Zero balancing is accommodated in this circuit by the temporary connection of the non-inverting input 40 of the unity amplifier 36 to ground 46, measuring and retaining the analog signal occurring at the output terminal 44 at this time and then applying such signal or a signal proportional thereto to the non-inverting input 40 of the unity amplifier 36 as a continuous signal. This signal is maintained for further measurements until the zero balancing circuitry is again recycled. Recycling is initiated by the operator by actuating switch 49 located at the front of the cabinet 10, closure of which corresponds to the application of a control signal at terminal 50 applied to the switching circuitry 48.
The analog signal realized at the output terminal 44 is applied to an amplifier stage 51 which acts as a multiplier to boost the signal level for application to the memory portion of the system indicated as an A/D (analog to digital) converter 52. This unit retains the signal in digital format thereby providing infinite memory time, and has sufficient capacity to accommodate the various levels of signal received from the amplifier 51 and to provide sufficient definition of same by the number of bits employed therein. The digital signal is continuously converted to an analog format in a D/A (digital to analog) converter 54 compatible with the A/D converter 52, applied in turn to a divider stage 55 comprising an adjustable impedance network for reducing the level of the analog signal for application to the switching circuitry 48 and thus to the non-inverting input 40 of the unity amplifier 36 when the circuit is returned to the operational mode. Recycling of the A/D converter 52 occurs each time the switching circuitry is activated, a pluse being supplied by way of the delay unit 56, thereby allowing sufficient time for the remainder of the system to stabilize prior to monitoring.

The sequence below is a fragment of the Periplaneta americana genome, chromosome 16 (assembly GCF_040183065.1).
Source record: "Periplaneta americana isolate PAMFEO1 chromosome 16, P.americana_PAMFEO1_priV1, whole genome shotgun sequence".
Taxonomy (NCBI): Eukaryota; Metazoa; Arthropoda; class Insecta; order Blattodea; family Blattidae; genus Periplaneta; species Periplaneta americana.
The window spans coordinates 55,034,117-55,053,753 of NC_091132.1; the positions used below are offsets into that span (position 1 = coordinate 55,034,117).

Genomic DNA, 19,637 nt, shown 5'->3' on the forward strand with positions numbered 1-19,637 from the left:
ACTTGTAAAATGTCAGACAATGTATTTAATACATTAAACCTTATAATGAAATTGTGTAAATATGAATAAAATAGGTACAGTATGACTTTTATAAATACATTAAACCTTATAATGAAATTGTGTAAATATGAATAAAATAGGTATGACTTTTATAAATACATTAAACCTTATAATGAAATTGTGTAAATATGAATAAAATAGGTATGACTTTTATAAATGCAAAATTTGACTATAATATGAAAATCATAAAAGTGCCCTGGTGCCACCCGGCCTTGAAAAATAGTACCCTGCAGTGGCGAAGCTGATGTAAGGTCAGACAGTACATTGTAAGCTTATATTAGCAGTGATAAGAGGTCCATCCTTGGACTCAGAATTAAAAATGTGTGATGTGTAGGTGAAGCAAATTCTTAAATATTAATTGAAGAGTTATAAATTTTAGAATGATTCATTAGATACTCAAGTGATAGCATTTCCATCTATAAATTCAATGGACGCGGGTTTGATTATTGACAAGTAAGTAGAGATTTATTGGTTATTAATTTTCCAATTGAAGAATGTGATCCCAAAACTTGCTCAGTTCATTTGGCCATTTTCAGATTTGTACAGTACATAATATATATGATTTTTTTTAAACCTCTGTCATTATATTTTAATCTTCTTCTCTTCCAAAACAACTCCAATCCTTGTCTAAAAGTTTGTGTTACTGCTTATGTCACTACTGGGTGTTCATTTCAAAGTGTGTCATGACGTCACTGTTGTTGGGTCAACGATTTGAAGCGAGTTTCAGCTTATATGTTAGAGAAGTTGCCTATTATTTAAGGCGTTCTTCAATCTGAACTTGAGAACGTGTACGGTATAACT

Assuming for the puposes of description that there is a positive one volt output siganl from the differential amplifier 33, resulting from an unbalance at the input 30, by inversion in the unity amplifier 36 such signal would appear as a negative 1 volt output at terminal 44. The gain of the multiplier amplifier stage 51 may be preset to a factor of 8 and with inversion produces a positive 8 volt signal at the input to the A/D converter 52. The switching unit 48 has been previously actuated so that the non-inverting input 40 of the unity amplifier 36 is connected to ground 48 and after a short delay, on the order of 50 milliseconds, a clock pulse is produced on line 58 causing registration of the 8 volt signal in digital format. The digital signal then is converted to analog form in the D/A converter 54 and divided by 8 in the preadjusted divider unit 55 to apply a positive one volt signal to the non-inverting input of the unity amplifier 36 when the switching unit 48 reverts to the original condition.